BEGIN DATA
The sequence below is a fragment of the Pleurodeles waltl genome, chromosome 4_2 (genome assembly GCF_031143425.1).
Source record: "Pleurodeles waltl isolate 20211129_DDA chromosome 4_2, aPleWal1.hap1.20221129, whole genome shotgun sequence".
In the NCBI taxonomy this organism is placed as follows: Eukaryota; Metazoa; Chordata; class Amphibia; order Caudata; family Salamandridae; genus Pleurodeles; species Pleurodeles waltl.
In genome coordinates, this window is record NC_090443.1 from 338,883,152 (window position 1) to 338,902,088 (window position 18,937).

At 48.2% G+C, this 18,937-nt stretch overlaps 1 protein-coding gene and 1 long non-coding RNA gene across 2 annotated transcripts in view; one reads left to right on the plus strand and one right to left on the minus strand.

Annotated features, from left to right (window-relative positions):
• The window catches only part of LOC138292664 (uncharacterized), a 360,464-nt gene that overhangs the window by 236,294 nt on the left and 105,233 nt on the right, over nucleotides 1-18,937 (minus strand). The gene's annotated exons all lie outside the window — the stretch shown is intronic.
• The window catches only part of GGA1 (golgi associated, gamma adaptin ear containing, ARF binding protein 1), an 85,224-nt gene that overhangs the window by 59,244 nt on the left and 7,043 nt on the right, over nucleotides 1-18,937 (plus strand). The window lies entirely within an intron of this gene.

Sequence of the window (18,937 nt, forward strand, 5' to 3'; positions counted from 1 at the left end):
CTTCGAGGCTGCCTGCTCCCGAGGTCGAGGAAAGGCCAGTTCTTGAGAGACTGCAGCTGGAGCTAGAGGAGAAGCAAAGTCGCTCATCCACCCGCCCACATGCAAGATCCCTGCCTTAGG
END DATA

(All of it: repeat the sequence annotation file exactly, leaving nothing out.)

The sequence below is a fragment of the Pleurodeles waltl genome, chromosome 4_2 (genome assembly GCF_031143425.1).
Source record: "Pleurodeles waltl isolate 20211129_DDA chromosome 4_2, aPleWal1.hap1.20221129, whole genome shotgun sequence".
In the NCBI taxonomy this organism is placed as follows: Eukaryota; Metazoa; Chordata; class Amphibia; order Caudata; family Salamandridae; genus Pleurodeles; species Pleurodeles waltl.
In genome coordinates, this window is record NC_090443.1 from 338,883,152 (window position 1) to 338,902,088 (window position 18,937).

At 48.2% G+C, this 18,937-nt stretch overlaps 1 protein-coding gene and 1 long non-coding RNA gene across 2 annotated transcripts in view; one reads left to right on the plus strand and one right to left on the minus strand.

Annotated features, from left to right (window-relative positions):
• The window catches only part of LOC138292664 (uncharacterized), a 360,464-nt gene that overhangs the window by 236,294 nt on the left and 105,233 nt on the right, over nucleotides 1-18,937 (minus strand). The gene's annotated exons all lie outside the window — the stretch shown is intronic.
• The window catches only part of GGA1 (golgi associated, gamma adaptin ear containing, ARF binding protein 1), an 85,224-nt gene that overhangs the window by 59,244 nt on the left and 7,043 nt on the right, over nucleotides 1-18,937 (plus strand). The window lies entirely within an intron of this gene.

Sequence of the window (18,937 nt, forward strand, 5' to 3'; positions counted from 1 at the left end):
CTTCGAGGCTGCCTGCTCCCGAGGTCGAGGAAAGGCCAGTTCTTGAGAGACTGCAGCTGGAGCTAGAGGAGAAGCAAAGTCGCTCATCCACCCGCCCACATGCAAGATCCCTGCCTTAGG